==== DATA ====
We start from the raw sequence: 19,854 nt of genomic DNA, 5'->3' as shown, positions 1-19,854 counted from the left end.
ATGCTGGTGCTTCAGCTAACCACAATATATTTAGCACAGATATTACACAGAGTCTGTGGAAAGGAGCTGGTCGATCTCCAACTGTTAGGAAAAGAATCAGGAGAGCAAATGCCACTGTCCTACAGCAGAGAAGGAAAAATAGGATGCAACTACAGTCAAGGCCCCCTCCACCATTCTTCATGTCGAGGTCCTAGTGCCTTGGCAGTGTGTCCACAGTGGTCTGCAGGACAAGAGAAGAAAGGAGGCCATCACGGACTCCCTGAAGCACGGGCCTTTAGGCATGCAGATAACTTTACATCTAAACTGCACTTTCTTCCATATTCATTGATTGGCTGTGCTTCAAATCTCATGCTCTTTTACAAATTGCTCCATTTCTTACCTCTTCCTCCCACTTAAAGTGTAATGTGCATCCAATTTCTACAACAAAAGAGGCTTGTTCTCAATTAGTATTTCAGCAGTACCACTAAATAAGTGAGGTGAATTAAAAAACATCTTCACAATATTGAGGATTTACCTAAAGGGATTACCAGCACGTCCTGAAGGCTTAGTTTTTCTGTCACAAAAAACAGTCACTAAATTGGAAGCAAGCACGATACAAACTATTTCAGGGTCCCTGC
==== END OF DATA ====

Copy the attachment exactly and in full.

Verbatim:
We start from the raw sequence: 19,854 nt of genomic DNA, 5'->3' as shown, positions 1-19,854 counted from the left end.
ATGCTGGTGCTTCAGCTAACCACAATATATTTAGCACAGATATTACACAGAGTCTGTGGAAAGGAGCTGGTCGATCTCCAACTGTTAGGAAAAGAATCAGGAGAGCAAATGCCACTGTCCTACAGCAGAGAAGGAAAAATAGGATGCAACTACAGTCAAGGCCCCCTCCACCATTCTTCATGTCGAGGTCCTAGTGCCTTGGCAGTGTGTCCACAGTGGTCTGCAGGACAAGAGAAGAAAGGAGGCCATCACGGACTCCCTGAAGCACGGGCCTTTAGGCATGCAGATAACTTTACATCTAAACTGCACTTTCTTCCATATTCATTGATTGGCTGTGCTTCAAATCTCATGCTCTTTTACAAATTGCTCCATTTCTTACCTCTTCCTCCCACTTAAAGTGTAATGTGCATCCAATTTCTACAACAAAAGAGGCTTGTTCTCAATTAGTATTTCAGCAGTACCACTAAATAAGTGAGGTGAATTAAAAAACATCTTCACAATATTGAGGATTTACCTAAAGGGATTACCAGCACGTCCTGAAGGCTTAGTTTTTCTGTCACAAAAAACAGTCACTAAATTGGAAGCAAGCACGATACAAACTATTTCAGGGTCCCTGC